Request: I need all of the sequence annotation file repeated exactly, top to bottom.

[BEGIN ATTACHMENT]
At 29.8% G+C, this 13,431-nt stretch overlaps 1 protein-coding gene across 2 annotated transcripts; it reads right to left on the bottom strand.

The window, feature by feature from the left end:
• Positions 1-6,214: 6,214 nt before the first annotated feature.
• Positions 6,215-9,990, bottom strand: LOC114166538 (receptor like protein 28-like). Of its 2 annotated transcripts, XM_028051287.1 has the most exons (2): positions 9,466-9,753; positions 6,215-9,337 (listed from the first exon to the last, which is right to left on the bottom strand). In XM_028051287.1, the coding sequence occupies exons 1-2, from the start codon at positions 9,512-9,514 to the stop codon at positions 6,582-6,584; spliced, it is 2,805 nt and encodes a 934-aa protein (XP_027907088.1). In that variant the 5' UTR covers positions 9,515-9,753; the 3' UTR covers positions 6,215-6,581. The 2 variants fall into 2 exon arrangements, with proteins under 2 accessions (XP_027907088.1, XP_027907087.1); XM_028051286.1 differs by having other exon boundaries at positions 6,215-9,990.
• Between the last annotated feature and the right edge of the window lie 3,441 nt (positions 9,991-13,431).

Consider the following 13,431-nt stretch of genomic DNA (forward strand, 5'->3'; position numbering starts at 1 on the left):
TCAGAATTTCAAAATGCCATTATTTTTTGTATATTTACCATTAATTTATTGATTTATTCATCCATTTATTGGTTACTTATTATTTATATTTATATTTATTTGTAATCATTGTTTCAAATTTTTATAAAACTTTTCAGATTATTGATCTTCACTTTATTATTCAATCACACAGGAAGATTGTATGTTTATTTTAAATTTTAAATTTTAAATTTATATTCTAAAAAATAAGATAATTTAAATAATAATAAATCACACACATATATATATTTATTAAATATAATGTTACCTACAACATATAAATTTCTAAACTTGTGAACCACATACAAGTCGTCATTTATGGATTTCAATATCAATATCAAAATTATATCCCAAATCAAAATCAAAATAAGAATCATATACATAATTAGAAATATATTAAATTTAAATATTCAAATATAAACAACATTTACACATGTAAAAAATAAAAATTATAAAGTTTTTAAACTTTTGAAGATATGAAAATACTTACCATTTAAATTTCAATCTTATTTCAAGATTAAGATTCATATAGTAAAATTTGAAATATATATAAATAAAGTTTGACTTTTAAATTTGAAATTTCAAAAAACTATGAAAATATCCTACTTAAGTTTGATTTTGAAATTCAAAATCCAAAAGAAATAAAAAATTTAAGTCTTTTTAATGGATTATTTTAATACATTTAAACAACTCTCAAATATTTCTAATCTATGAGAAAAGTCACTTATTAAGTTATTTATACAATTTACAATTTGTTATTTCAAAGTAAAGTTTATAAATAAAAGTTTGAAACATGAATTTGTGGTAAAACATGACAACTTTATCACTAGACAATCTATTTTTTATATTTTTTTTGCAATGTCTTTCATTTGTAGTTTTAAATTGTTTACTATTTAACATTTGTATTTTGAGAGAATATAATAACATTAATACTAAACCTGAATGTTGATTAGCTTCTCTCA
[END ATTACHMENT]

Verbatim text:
At 29.8% G+C, this 13,431-nt stretch overlaps 1 protein-coding gene across 2 annotated transcripts; it reads right to left on the bottom strand.

The window, feature by feature from the left end:
• Positions 1-6,214: 6,214 nt before the first annotated feature.
• Positions 6,215-9,990, bottom strand: LOC114166538 (receptor like protein 28-like). Of its 2 annotated transcripts, XM_028051287.1 has the most exons (2): positions 9,466-9,753; positions 6,215-9,337 (listed from the first exon to the last, which is right to left on the bottom strand). In XM_028051287.1, the coding sequence occupies exons 1-2, from the start codon at positions 9,512-9,514 to the stop codon at positions 6,582-6,584; spliced, it is 2,805 nt and encodes a 934-aa protein (XP_027907088.1). In that variant the 5' UTR covers positions 9,515-9,753; the 3' UTR covers positions 6,215-6,581. The 2 variants fall into 2 exon arrangements, with proteins under 2 accessions (XP_027907088.1, XP_027907087.1); XM_028051286.1 differs by having other exon boundaries at positions 6,215-9,990.
• Between the last annotated feature and the right edge of the window lie 3,441 nt (positions 9,991-13,431).

Consider the following 13,431-nt stretch of genomic DNA (forward strand, 5'->3'; position numbering starts at 1 on the left):
TCAGAATTTCAAAATGCCATTATTTTTTGTATATTTACCATTAATTTATTGATTTATTCATCCATTTATTGGTTACTTATTATTTATATTTATATTTATTTGTAATCATTGTTTCAAATTTTTATAAAACTTTTCAGATTATTGATCTTCACTTTATTATTCAATCACACAGGAAGATTGTATGTTTATTTTAAATTTTAAATTTTAAATTTATATTCTAAAAAATAAGATAATTTAAATAATAATAAATCACACACATATATATATTTATTAAATATAATGTTACCTACAACATATAAATTTCTAAACTTGTGAACCACATACAAGTCGTCATTTATGGATTTCAATATCAATATCAAAATTATATCCCAAATCAAAATCAAAATAAGAATCATATACATAATTAGAAATATATTAAATTTAAATATTCAAATATAAACAACATTTACACATGTAAAAAATAAAAATTATAAAGTTTTTAAACTTTTGAAGATATGAAAATACTTACCATTTAAATTTCAATCTTATTTCAAGATTAAGATTCATATAGTAAAATTTGAAATATATATAAATAAAGTTTGACTTTTAAATTTGAAATTTCAAAAAACTATGAAAATATCCTACTTAAGTTTGATTTTGAAATTCAAAATCCAAAAGAAATAAAAAATTTAAGTCTTTTTAATGGATTATTTTAATACATTTAAACAACTCTCAAATATTTCTAATCTATGAGAAAAGTCACTTATTAAGTTATTTATACAATTTACAATTTGTTATTTCAAAGTAAAGTTTATAAATAAAAGTTTGAAACATGAATTTGTGGTAAAACATGACAACTTTATCACTAGACAATCTATTTTTTATATTTTTTTTGCAATGTCTTTCATTTGTAGTTTTAAATTGTTTACTATTTAACATTTGTATTTTGAGAGAATATAATAACATTAATACTAAACCTGAATGTTGATTAGCTTCTCTCA